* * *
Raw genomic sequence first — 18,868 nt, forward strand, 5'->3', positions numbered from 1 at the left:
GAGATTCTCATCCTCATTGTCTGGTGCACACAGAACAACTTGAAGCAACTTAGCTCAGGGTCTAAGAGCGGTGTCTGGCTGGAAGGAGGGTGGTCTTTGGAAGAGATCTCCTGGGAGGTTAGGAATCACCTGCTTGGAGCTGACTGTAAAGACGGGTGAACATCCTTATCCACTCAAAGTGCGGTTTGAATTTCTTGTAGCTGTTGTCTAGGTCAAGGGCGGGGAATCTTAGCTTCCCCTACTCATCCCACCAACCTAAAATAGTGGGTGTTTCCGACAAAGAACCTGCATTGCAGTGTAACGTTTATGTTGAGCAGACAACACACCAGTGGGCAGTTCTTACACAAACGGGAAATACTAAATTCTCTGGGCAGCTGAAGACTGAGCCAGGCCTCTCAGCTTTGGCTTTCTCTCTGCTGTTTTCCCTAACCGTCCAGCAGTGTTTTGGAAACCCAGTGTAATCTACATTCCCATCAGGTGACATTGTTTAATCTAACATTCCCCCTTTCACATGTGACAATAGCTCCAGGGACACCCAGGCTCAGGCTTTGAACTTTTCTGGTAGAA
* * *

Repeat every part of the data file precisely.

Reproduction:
Raw genomic sequence first — 18,868 nt, forward strand, 5'->3', positions numbered from 1 at the left:
GAGATTCTCATCCTCATTGTCTGGTGCACACAGAACAACTTGAAGCAACTTAGCTCAGGGTCTAAGAGCGGTGTCTGGCTGGAAGGAGGGTGGTCTTTGGAAGAGATCTCCTGGGAGGTTAGGAATCACCTGCTTGGAGCTGACTGTAAAGACGGGTGAACATCCTTATCCACTCAAAGTGCGGTTTGAATTTCTTGTAGCTGTTGTCTAGGTCAAGGGCGGGGAATCTTAGCTTCCCCTACTCATCCCACCAACCTAAAATAGTGGGTGTTTCCGACAAAGAACCTGCATTGCAGTGTAACGTTTATGTTGAGCAGACAACACACCAGTGGGCAGTTCTTACACAAACGGGAAATACTAAATTCTCTGGGCAGCTGAAGACTGAGCCAGGCCTCTCAGCTTTGGCTTTCTCTCTGCTGTTTTCCCTAACCGTCCAGCAGTGTTTTGGAAACCCAGTGTAATCTACATTCCCATCAGGTGACATTGTTTAATCTAACATTCCCCCTTTCACATGTGACAATAGCTCCAGGGACACCCAGGCTCAGGCTTTGAACTTTTCTGGTAGAA